Broken pcb ceramic capacitor

Thread Starter

Steinarjm

Joined Jul 23, 2021
3
Hi, my motherboard on my laptop would not start after i change new ram, when i open it i could see a blown psb ceramic capasitor. You can see this in the photo. I removed it from the motherboard compleetly and made sure the line went to the other pcb. and changed to old ram, the laptop worked fine, but my quastion is how safe is this? Can i solder a new pcb from another old different motherboard thats the same size? Do all pcb ceramic capasitor have the same function since they are all alike? Am verry sorry if i posted this wrong, i am just worried what would happen and if someone here would be a kind soul to help me with all theese questions. 20210723_134430.jpg
 

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MrChips

Joined Oct 2, 2009
24,221
Ceramic chip capacitors may have the same size and look the same but they may have different capacitance values. We cannot tell the function of the capacitor without seeing the PCB layout and/or the circuit schematics.

Ceramic chip capacitors are rarely destroyed under normal operating conditions.
I have never encountered a bad chip capacitor.
 

ericgibbs

Joined Jan 29, 2010
13,640
hi St,
If the laptop works all OK without the cap, I would recommend that you don't attempt to replace it.
If in future you have a problem with the laptop get an engineer who has the required tools to
repair printed circuit PCB's.

E
 

Thread Starter

Steinarjm

Joined Jul 23, 2021
3
hi St,
If the laptop works all OK without the cap, I would recommend that you don't attempt to replace it.
If in future you have a problem with the laptop get an engineer who has the required tools to
repair printed circuit PCB's.

E
Thank you, i have tested the laptop in games and so on, it workes fine same as before. I was just worried. The laptop is old and i have 2 new once after this laptop, but just wanted to be sure.
 

Irving

Joined Jan 30, 2016
2,097
If you watch the youtube videos on repairing laptops/macs/iphones (try NorthridgeFix, Louis Rossmann, iPad Rehab) you will see that (after 'liquid damage') chip capacitors failing s/c is the #1 cause of a dead machine. In most cases they don't replace them, firstly because the value is unknown, and secondly because the vast majority are there to allow the device to meet EMC testing and are not needed for circuit operation.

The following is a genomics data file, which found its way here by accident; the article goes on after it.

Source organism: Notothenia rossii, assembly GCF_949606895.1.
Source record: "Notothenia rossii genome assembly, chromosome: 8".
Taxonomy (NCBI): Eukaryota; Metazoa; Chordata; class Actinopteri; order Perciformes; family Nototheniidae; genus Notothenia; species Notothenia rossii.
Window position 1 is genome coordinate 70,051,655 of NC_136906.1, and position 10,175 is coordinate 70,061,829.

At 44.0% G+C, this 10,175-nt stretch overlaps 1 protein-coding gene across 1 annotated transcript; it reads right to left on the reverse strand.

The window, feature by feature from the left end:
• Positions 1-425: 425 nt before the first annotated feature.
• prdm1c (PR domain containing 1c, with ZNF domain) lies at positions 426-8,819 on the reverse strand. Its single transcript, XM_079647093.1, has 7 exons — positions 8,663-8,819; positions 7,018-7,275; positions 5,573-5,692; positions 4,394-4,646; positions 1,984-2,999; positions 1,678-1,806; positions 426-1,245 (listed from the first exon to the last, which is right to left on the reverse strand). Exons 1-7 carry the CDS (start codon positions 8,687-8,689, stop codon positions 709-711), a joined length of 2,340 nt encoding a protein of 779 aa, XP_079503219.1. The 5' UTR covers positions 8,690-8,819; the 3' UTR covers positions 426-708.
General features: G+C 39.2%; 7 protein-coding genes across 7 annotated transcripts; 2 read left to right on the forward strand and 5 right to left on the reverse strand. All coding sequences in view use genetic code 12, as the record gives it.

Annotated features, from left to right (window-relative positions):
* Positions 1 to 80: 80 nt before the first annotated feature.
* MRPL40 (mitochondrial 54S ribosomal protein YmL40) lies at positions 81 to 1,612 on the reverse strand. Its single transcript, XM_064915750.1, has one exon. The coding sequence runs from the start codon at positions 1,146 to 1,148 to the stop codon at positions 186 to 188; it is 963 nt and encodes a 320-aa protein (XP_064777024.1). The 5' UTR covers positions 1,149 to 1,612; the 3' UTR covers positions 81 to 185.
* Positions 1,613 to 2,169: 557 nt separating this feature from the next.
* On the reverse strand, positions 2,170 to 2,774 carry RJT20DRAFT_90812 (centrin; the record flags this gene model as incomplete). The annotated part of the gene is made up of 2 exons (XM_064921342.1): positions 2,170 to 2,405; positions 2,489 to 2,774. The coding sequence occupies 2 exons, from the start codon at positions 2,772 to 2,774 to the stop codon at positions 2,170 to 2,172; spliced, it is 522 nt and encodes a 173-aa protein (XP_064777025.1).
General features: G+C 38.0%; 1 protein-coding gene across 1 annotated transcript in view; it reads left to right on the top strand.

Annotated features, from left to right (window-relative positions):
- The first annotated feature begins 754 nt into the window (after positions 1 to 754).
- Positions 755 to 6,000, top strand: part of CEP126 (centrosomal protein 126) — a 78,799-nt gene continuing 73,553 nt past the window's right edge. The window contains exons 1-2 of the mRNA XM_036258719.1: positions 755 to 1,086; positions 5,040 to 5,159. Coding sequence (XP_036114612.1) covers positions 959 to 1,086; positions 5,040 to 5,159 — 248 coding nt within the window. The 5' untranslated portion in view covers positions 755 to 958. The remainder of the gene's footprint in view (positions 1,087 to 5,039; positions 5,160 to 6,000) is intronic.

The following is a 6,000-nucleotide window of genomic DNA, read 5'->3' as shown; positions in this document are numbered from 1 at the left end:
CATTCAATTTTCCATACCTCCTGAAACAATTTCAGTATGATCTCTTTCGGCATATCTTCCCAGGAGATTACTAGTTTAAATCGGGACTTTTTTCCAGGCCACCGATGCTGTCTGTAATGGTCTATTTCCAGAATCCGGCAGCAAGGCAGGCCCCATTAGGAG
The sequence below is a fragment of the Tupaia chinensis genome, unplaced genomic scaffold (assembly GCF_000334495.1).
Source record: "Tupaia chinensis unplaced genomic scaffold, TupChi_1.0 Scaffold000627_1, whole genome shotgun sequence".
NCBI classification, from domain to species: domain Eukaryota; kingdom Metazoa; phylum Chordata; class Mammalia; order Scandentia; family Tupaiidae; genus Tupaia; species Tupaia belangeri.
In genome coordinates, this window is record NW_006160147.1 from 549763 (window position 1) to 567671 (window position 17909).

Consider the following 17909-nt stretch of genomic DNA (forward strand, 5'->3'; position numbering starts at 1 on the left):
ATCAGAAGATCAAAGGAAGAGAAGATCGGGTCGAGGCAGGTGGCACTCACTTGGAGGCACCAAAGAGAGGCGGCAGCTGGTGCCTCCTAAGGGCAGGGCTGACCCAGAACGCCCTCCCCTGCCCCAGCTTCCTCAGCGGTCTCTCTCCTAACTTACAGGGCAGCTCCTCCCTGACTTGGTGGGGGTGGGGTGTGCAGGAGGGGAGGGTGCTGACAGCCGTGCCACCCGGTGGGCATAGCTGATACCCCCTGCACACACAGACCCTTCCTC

If its working, consider it a good fix and leave well alone!
 

Ian0

Joined Aug 7, 2020
3,252
If you watch the youtube videos on repairing laptops/macs/iphones (try NorthridgeFix, Louis Rossmann, iPad Rehab) you will see that (after 'liquid damage') chip capacitors failing s/c is the #1 cause of a dead machine. In most cases they don't replace them, firstly because the value is unknown, and secondly because the vast majority are there to allow the device to meet EMC testing and are not needed for circuit operation.

If its working, consider it a good fix and leave well alone!
I'm just curious - how does "liquid" damage a ceramic capacitor? I worked in professional audio and lighting for 25 years, and have probably seen rather more than my fair share of "liquid damage".
 

narkeleptk

Joined Mar 11, 2019
540
I'm just curious - how does "liquid" damage a ceramic capacitor? I worked in professional audio and lighting for 25 years, and have probably seen rather more than my fair share of "liquid damage".
Probably shorts it or its circuit and overheats it?

I don't usually see them damaged either in the stuff I work on personally and I see a lot of liquid damage stuff come in. Most of the damage I run see is heavy oxidation on smd stuff causing poor/broken connections and/or decay at the via's.
 

MrChips

Joined Oct 2, 2009
24,221
From what I can see from the poor resolution photos, the capacitor in question is in parallel with another capacitor of unknown value across the power rails. These are power rail filter capacitors.

A 100nF chip capacitor across the power rail never hurts anybody.
 

Irving

Joined Jan 30, 2016
2,097
I'm just curious - how does "liquid" damage a ceramic capacitor? I worked in professional audio and lighting for 25 years, and have probably seen rather more than my fair share of "liquid damage".
I just re-read what I wrote, maybe it was confusing. Corrosion from liquid damage is arguably the #1 failure mechanism for equipment generally, but its a close run race with broken capacitors. High-value MLCC are not great mechanically and if overstressed can fracture through a combination of electrical stress, mechanical vibration/shock and temperature stress - the inside of a high-power laptop can be a harsh environment! I've seen quite a few where literally the end plating has just parted company with the bulk of the body.
 

Ian0

Joined Aug 7, 2020
3,252
I just re-read what I wrote, maybe it was confusing. Corrosion from liquid damage is arguably the #1 failure mechanism for equipment generally, but its a close run race with broken capacitors. High-value MLCC are not great mechanically and if overstressed can fracture through a combination of electrical stress, mechanical vibration/shock and temperature stress - the inside of a high-power laptop can be a harsh environment! I've seen quite a few where literally the end plating has just parted company with the bulk of the body.
Some of those MLCCs are so piezoelectric they can self-destruct due to mechanical resonance. If you connect the right frequency to them you can hear them whistle.
 

Thread Starter

Steinarjm

Joined Jul 23, 2021
3
I want to thank everyone for theire answare :) i did not expect so fast and many replys, i am really thankfull for it, now i can just hope the motherboard for the laptop will last some years more :)
 
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